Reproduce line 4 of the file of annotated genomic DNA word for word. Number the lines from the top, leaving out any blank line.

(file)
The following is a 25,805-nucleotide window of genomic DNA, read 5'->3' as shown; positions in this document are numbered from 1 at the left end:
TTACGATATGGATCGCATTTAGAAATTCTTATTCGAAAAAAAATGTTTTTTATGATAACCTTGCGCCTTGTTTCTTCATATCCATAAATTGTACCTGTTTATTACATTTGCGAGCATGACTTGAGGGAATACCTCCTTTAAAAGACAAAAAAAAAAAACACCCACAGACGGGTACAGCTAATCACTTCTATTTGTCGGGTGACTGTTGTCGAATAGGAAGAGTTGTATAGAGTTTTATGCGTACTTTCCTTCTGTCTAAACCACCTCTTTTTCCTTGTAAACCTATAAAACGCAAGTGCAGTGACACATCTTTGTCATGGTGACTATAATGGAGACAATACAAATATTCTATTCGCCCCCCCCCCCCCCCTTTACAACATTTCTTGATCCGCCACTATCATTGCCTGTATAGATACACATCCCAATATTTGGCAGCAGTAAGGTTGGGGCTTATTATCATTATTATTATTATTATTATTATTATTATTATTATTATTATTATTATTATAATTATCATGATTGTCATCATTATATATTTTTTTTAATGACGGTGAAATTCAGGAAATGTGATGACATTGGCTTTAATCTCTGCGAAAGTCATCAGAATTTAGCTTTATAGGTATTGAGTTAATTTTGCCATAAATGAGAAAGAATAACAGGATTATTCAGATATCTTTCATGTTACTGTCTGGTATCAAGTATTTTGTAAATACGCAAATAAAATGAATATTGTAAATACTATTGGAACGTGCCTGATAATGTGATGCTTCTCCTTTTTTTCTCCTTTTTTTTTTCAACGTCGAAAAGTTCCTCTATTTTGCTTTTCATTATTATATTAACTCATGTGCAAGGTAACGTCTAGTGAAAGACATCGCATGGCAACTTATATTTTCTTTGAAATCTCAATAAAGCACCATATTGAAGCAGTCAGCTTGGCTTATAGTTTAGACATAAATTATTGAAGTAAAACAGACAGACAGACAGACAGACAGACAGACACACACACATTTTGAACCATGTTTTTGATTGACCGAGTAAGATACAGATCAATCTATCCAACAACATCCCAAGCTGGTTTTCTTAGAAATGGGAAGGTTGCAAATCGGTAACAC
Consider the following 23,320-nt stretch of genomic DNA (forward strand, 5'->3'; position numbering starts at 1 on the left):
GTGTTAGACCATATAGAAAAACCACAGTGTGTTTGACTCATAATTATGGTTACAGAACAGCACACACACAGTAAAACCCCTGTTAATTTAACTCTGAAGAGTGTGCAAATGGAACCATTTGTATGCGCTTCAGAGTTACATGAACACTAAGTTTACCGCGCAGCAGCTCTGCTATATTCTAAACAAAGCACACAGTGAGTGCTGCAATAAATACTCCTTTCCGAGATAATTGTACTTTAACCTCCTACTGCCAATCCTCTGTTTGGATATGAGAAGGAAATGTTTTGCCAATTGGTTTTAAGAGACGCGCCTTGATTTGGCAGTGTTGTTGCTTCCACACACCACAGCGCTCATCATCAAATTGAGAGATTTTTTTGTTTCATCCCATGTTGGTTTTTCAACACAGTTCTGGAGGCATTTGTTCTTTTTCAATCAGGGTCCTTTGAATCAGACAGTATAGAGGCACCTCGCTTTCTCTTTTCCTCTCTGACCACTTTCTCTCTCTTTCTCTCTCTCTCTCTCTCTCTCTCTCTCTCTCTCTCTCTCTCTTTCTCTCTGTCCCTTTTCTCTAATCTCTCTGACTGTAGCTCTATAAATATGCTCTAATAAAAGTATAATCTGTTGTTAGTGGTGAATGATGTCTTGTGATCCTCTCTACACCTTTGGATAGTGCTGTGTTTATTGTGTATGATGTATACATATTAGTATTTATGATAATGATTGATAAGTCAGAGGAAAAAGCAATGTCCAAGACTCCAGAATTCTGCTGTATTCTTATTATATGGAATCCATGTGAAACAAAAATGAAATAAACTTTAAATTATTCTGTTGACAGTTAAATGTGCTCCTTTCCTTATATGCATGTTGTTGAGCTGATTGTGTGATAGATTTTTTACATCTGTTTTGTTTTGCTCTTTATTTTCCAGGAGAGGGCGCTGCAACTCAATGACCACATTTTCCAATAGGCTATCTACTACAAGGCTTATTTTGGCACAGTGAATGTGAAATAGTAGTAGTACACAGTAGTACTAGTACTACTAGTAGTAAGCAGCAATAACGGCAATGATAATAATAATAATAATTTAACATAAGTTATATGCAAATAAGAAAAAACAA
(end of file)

GTGTTAGACCATATAGAAAAACCACAGTGTGTTTGACTCATAATTATGGTTACAGAACAGCACACACACAGTAAAACCCCTGTTAATTTAACTCTGAAGAGTGTGCAAATGGAACCATTTGTATGCGCTTCAGAGTTACATGAACACTAAGTTTACCGCGCAGCAGCTCTGCTATATTCTAAACAAAGCACACAGTGAGTGCTGCAATAAATACTCCTTTCCGAGATAATTGTACTTTAACCTCCTACTGCCAATCCTCTGTTTGGATATGAGAAGGAAATGTTTTGCCAATTGGTTTTAAGAGACGCGCCTTGATTTGGCAGTGTTGTTGCTTCCACACACCACAGCGCTCATCATCAAATTGAGAGATTTTTTTGTTTCATCCCATGTTGGTTTTTCAACACAGTTCTGGAGGCATTTGTTCTTTTTCAATCAGGGTCCTTTGAATCAGACAGTATAGAGGCACCTCGCTTTCTCTTTTCCTCTCTGACCACTTTCTCTCTCTTTCTCTCTCTCTCTCTCTCTCTCTCTCTCTCTCTCTCTCTCTCTTTCTCTCTGTCCCTTTTCTCTAATCTCTCTGACTGTAGCTCTATAAATATGCTCTAATAAAAGTATAATCTGTTGTTAGTGGTGAATGATGTCTTGTGATCCTCTCTACACCTTTGGATAGTGCTGTGTTTATTGTGTATGATGTATACATATTAGTATTTATGATAATGATTGATAAGTCAGAGGAAAAAGCAATGTCCAAGACTCCAGAATTCTGCTGTATTCTTATTATATGGAATCCATGTGAAACAAAAATGAAATAAACTTTAAATTATTCTGTTGACAGTTAAATGTGCTCCTTTCCTTATATGCATGTTGTTGAGCTGATTGTGTGATAGATTTTTTACATCTGTTTTGTTTTGCTCTTTATTTTCCAGGAGAGGGCGCTGCAACTCAATGACCACATTTTCCAATAGGCTATCTACTACAAGGCTTATTTTGGCACAGTGAATGTGAAATAGTAGTAGTACACAGTAGTACTAGTACTACTAGTAGTAAGCAGCAATAACGGCAATGATAATAATAATAATAATTTAACATAAGTTATATGCAAATAAGAAAAAACAA